For Western blots, nitrocellulose membranes blotted with protein samples were incubated with 10 mg/ml BSA in PBS overnight at 4°C to block nonspecific binding sites and then were probed with affinity-purified primary antibodies (1 μg/ml) overnight at 4°C. Antibodies were diluted in 50 mm Tris-HCl, 150 mm NaCl, 1 mg/ml BSA, and 0.5% Tween 20, pH 7.6. The remaining steps were performed at room temperature with gentle shaking, using biotinylated anti-rabbit IgG as the secondary antibody and avidin-linked alkaline phosphatase (Vectastain ABC-AP kit, Vector Laboratories, Burlingame, CA).
Unless otherwise noted, all reagents for cell culture and chromatography were purchased from Sigma (St. Louis, MO). TES was obtained from Calbiochem (La Jolla, CA); other reagents for electrophoresis were purchased from Bio-Rad. Antibodies against neuron-specific class III β-tubulin (TUJ1) (Lee et al., 1990) and the 160 kDa neurofilament protein (NN18) were obtained from BABCO (Richmond, CA) and Sigma, respectively; these antibodies were detected with the Vectastain ABC-AP kit.
Statistical analysis consisted of one-way ANOVA, followed by Dunnett’s multiple comparisons test to compare means and SD from various test samples with those of BSA controls (GraphPad InStat, Intuitive Software for Science, San Diego, CA).
Serum fraction supports neuronal survival
After the first day in vitro (1 DIV) the cells had diameters of 13–20 μm, and some already had short processes (Fig.1 A). Cell numbers remained fairly constant until 3 DIV, when test samples were added. By 5–8 DIV almost all neurons in the BSA control wells were dead (Fig.1 B). In the presence of active serum fractions 50–80% of the cells present at 1 DIV survived, and many had the rounded cell body and long, branched processes used to identify neurons (Fig. 1 C). In week-old cultures grown in this serum fraction, 65 ± 12% (SEM, n = 10 wells) of the cells were immunoreactive for a neuron-specific isotype of β-tubulin, and 65 ± 14% (n = 17) were immunoreactive for the 160 kDa neurofilament protein (data not shown). Some purified active fractions that were added only once at 3 DIV supported neuronal survival for several weeks (e.g., Fig. 1 D).
Purification of neuronal survival factor from serum
The purification scheme described in Materials and Methods was established after many different chromatographic and electrophoretic procedures were tested. Table 1summarizes the EC50 values and specific and total activities obtained at each stage of the purification. The initial ammonium sulfate precipitation, followed by Zn2+affinity chromatography, helped to separate the survival-promoting activity from albumin, an abundant serum protein with a molecular weight similar to that of the survival-promoting activity. These two steps yielded a greater initial purification, had a larger capacity, and produced less damage to the active protein(s) than the acid gel filtration method that was used in a previous partial purification (Kaufman and Barrett, 1983).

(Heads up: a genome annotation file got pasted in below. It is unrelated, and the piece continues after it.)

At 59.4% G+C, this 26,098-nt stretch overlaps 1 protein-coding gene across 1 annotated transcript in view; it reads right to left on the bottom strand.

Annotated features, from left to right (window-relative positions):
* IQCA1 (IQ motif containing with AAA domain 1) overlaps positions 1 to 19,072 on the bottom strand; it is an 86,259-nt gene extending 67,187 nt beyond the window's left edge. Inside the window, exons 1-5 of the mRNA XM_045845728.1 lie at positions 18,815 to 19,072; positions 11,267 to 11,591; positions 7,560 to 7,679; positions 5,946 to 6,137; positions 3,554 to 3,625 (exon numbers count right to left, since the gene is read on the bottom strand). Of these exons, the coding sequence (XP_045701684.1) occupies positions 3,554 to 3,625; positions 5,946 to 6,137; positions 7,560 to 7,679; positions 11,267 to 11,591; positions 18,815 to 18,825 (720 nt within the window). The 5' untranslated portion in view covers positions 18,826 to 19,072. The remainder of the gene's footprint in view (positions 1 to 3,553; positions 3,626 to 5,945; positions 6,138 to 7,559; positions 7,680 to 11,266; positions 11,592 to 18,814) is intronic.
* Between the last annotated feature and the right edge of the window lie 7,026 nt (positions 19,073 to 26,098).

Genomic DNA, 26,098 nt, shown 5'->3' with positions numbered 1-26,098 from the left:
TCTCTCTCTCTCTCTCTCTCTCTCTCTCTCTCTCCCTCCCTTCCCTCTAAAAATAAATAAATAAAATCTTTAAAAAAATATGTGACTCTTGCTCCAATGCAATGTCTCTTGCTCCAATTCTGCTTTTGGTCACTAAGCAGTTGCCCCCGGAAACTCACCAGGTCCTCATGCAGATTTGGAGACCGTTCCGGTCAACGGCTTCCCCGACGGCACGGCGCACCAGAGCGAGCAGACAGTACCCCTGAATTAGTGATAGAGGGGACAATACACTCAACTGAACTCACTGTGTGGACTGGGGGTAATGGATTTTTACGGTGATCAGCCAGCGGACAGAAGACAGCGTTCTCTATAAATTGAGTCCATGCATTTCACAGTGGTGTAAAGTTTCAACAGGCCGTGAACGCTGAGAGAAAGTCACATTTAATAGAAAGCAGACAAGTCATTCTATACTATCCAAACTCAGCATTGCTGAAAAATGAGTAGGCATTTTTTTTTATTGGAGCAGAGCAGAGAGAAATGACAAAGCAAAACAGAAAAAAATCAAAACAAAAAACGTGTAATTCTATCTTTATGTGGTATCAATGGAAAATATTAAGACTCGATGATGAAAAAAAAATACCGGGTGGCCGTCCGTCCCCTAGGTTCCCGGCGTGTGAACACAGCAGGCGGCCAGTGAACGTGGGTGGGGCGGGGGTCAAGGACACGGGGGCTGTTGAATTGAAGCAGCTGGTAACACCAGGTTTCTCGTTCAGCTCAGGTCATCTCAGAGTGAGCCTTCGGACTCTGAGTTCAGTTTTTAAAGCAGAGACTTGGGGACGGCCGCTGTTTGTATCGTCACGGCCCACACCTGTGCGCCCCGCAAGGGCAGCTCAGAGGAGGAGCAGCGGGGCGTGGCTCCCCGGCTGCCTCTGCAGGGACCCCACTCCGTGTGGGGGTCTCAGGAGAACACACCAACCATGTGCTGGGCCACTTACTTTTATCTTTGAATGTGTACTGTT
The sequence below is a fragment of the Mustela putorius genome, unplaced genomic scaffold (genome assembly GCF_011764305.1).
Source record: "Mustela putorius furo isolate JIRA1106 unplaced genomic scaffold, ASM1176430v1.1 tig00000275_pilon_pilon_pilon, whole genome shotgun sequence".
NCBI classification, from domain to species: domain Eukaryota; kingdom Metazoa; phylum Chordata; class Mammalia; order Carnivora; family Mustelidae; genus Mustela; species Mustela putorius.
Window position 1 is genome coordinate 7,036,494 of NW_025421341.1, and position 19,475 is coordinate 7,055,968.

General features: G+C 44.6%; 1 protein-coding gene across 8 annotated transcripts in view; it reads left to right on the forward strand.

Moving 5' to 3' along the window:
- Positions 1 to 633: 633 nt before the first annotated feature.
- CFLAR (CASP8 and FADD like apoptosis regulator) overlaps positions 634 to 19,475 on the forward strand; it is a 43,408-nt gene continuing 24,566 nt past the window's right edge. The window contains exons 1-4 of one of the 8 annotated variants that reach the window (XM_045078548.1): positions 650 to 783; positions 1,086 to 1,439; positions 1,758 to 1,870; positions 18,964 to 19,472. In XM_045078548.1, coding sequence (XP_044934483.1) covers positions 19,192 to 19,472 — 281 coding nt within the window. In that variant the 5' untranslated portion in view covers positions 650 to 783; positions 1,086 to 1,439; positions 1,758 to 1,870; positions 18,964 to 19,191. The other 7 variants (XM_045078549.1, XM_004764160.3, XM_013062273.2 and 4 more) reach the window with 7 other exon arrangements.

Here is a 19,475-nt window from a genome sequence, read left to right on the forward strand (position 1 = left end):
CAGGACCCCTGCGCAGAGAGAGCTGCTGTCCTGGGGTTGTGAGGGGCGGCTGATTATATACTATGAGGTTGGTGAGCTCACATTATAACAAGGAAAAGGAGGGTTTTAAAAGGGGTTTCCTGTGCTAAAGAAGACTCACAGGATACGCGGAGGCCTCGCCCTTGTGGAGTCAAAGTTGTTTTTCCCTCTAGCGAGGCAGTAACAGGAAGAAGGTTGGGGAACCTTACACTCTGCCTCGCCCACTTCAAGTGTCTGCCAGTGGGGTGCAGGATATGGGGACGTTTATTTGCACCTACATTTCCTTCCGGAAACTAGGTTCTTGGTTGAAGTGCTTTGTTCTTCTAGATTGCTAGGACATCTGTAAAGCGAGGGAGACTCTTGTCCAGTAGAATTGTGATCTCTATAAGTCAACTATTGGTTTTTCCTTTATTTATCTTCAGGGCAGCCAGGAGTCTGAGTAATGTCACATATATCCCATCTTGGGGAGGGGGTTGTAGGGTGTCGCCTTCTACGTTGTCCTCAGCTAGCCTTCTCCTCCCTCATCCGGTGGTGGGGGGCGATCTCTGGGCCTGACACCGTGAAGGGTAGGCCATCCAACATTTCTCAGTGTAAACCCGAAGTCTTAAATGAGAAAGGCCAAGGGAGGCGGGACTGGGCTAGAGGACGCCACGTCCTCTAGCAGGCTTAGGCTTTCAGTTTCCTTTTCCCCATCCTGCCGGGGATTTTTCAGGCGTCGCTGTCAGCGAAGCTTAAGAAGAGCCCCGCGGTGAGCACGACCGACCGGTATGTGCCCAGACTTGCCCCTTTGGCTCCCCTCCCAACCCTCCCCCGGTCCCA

Survival-promoting activity bound strongly to the Zn2+ affinity column; material with the highest specific activity was not eluted by up to 80 mm imidazole. Relatively few proteins exhibit such strong Zn2+binding, consistent with the finding that the first Zn2+ affinity column produced an almost 100-fold increase in specific activity. This strong binding suggests that some of the survival-promoting components of serum have a high histidine (and/or cysteine) content (Yip et al., 1989).
Figure 2 illustrates an SDS-PAGE analysis used to estimate the molecular weight (MW) of the major survival-promoting activity in the active EDTA-citrate eluate from the first Zn2+ affinity column. The active eluate was divided and loaded onto two preparative SDS-PAGE gels, one run under nonreducing and the other under reducing conditions. The top panels in Figure 2 plot the total activity and total protein determined for 10 samples that were cut and electroeluted from the nonreducing (Fig.2 A) and reducing (Fig. 2 B) preparative gels. The bottom panels show analytical SDS-PAGE run on aliquots from each band, again under nonreducing and reducing conditions. Fractions with the highest total activity (e.g., fraction 6) contained proteins that migrated roughly between ovalbumin and BSA MW markers (45 and 66 kDa) under both nonreducing and reducing conditions, suggesting that the active molecule is a monomer.
We were surprised that the ABx column, which binds immunoglobulins, also bound the survival-promoting activity. Figure3, top, illustrates results from preparative SDS-PAGE of an active sample eluted from the ABx column. Lane A is a Coomassie blue-stained gel strip cut vertically from one side of the SDS-PAGE to show the protein distribution in the entire gel. This stained strip was used as a guide to cut the gel into the illustrated four fractions, which were electroeluted and bioassayed. The EC50 of these fractions is given in the bottom part of Figure 3. As expected, fraction 1 (within the 45–66 kDa MW range) had the lowest EC50, 12 ng/ml. [The adjacent fraction 2, for which the major protein is probably histidine-rich glycoprotein (see Materials and Methods), had an 18-fold lower specific activity.] When fraction 1 was rerun on an analytical gel under nonreducing conditions, it showed predominantly a single diffuse band within the 45–66 kDa range (lane B). The weak staining at higher MWs was probably attributable to dimerization, because under reducing conditions there was only a single band within the 45–66 kDa range (lane C). As frequently is observed for monomeric proteins, this band ran at an apparent MW slightly greater than that observed under nonreducing conditions. Perhaps the presence of intramolecular disulfide bonds under nonreducing conditions keeps the active protein(s) more compact so that it migrates slightly faster than under reducing conditions.
The representative purification run that is outlined in Table 1produced a 46,800-fold increase in specific activity with an 8% recovery of total activity. Figure 4plots the survival curves produced by serial dilutions of whole serum and the active fractions obtained after different purification steps, illustrating the progressive decrease in the EC50 as purification proceeded. The lower maximal survival in whole serum is probably attributable to as-yet-unidentified neurotoxic macromolecules, whose effects are independent of the complement cascade (Garcı́a et al., 1992; Manelli et al., 1997).